Hamburg - Hamburger SV have appointed Mirko Slomka as their new coach on a two-and-a-half-year contract.
Success at Hannover
Slomka, who replaces Bert van Marwijk in the Hamburg hot seat, arrives at a club in a similar predicament Hannover were in when he took over at the HDI-Arena in 2010. A 3-0 win over VfL Bochum on the final day of that season saw them avoid relegation and, in his first full season in charge, he led the Reds to fourth position in the Bundesliga and a place in the UEFA Europa League.
He followed that with the most successful year in the club's history as Hannover reached the quarter-finals of the Europa League - where they were beaten by eventual winners Club Atletico de Madrid - and qualified for the competition once gain by securing seventh place in the Bundesliga on to a dramatic final day of the season.
Hamburg fans will hope to avoid any such final day drama this term, but in Slomka, they have a coach who has already shown his acumen in delicate situations while building a side suitable for European football, something that the northern Germany club have been craving for since 2010, when they were knocked out of the Europa League semi-finals by Fulham FC.
"For now, the most important thing is keeping this club in the Bundesliga," said Slomka at his presentation on Monday. "HSV should be one of the top five clubs in Germany. It's a wonderful challenge for me." The first challenge he faces is against Borussia Dortmund on Matchday 22, a sizeable task for any side, let alone one struggling at the wrong end of the table.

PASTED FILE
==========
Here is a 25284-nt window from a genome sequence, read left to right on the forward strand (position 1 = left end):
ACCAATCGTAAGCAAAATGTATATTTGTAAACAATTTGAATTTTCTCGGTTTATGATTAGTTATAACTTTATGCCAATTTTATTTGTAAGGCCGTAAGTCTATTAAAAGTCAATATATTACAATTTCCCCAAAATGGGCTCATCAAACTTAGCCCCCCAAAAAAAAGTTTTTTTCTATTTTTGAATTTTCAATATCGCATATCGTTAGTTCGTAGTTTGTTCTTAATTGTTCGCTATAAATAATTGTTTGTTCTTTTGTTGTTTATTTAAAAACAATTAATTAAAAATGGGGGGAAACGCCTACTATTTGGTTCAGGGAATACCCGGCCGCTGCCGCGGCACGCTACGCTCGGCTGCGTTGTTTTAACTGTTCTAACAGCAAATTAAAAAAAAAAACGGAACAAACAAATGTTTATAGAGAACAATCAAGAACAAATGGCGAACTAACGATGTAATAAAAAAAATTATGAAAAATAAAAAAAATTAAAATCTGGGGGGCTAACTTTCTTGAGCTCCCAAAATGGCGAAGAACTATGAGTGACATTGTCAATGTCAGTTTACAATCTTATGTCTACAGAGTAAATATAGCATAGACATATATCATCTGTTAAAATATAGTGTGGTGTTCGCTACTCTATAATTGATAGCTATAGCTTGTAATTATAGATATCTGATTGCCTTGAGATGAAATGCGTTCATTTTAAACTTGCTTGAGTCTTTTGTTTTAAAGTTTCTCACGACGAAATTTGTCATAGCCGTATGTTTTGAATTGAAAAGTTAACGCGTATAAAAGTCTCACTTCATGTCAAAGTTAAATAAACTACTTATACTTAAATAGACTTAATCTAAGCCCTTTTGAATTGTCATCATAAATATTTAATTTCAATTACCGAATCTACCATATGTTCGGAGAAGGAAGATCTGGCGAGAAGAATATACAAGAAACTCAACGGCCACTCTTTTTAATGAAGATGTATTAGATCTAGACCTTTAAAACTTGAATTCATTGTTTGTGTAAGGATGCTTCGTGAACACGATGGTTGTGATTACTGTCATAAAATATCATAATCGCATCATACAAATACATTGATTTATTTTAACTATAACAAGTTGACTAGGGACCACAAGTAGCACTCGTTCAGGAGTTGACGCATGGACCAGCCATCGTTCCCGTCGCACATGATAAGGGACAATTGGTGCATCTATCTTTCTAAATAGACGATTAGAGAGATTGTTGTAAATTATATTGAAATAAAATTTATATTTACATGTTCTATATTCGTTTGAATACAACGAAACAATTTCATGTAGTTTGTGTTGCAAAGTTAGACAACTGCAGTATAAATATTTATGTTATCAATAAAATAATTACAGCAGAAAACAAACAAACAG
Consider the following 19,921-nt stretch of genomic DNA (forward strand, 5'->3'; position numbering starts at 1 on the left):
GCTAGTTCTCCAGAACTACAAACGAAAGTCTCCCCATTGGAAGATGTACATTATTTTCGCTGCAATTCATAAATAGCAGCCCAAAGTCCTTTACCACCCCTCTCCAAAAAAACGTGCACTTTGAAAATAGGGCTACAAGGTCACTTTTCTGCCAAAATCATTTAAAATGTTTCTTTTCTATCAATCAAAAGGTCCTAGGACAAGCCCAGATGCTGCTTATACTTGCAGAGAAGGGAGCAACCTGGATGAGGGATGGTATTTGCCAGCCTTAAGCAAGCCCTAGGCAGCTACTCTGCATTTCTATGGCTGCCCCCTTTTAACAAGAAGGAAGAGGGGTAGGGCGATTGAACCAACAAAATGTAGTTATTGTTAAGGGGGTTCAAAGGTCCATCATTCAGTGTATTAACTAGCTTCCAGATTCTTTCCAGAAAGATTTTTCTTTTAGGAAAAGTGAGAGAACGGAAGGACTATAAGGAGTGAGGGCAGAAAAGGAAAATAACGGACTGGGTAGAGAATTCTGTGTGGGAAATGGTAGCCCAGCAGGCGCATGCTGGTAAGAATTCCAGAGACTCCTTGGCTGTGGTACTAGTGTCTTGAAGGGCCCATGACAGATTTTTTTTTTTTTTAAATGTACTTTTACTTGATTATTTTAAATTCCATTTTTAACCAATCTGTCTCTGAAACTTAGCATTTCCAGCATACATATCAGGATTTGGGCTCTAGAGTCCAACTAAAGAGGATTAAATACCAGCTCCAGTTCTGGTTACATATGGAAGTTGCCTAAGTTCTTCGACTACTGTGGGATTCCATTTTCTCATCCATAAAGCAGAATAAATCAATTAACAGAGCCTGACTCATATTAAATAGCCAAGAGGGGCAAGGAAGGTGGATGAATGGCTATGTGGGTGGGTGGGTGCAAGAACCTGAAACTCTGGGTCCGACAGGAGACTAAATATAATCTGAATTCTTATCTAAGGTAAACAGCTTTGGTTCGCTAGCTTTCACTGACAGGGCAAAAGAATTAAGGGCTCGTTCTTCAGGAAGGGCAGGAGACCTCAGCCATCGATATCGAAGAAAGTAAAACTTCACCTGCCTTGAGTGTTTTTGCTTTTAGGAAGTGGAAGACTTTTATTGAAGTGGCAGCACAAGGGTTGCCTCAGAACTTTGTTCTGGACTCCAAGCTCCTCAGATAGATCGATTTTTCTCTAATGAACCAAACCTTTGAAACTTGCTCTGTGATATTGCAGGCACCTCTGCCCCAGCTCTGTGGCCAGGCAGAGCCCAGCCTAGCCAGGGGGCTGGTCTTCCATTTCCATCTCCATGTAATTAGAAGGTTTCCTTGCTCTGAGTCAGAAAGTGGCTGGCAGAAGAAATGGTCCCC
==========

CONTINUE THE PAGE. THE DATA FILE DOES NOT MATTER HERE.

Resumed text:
"We need to put in a good performance for our fans," said Slomka, who is regarded as the right man for the job by the club's sporting director Oliver Kreuzer. "The main thing for us was appointing a coach who has experience of this kind of situation," he said, showing his faith in Slomka by giving him a contract until 2016.
"Confident we'll stay up"
Slomka intends to honour that contract and build a bright future for the success-starved club, although he vows to take things one step at a time. "If we manage to stay in the Bundesliga, then we'll be able to make plans for the coming season," he said. "But I'm confident we will stay up. I've got a contract until 2016."
The 46-year-old is set to lead his first training session on Monday afternoon, but he wasted no time in letting his players know the way he wants to play. "I prefer two defensive midfielders," he said. "It's up to us to make the players understand their roles. We have a lot of fast, technical wide players, but not as many who can play centrally. I believe the players are good enough to be here."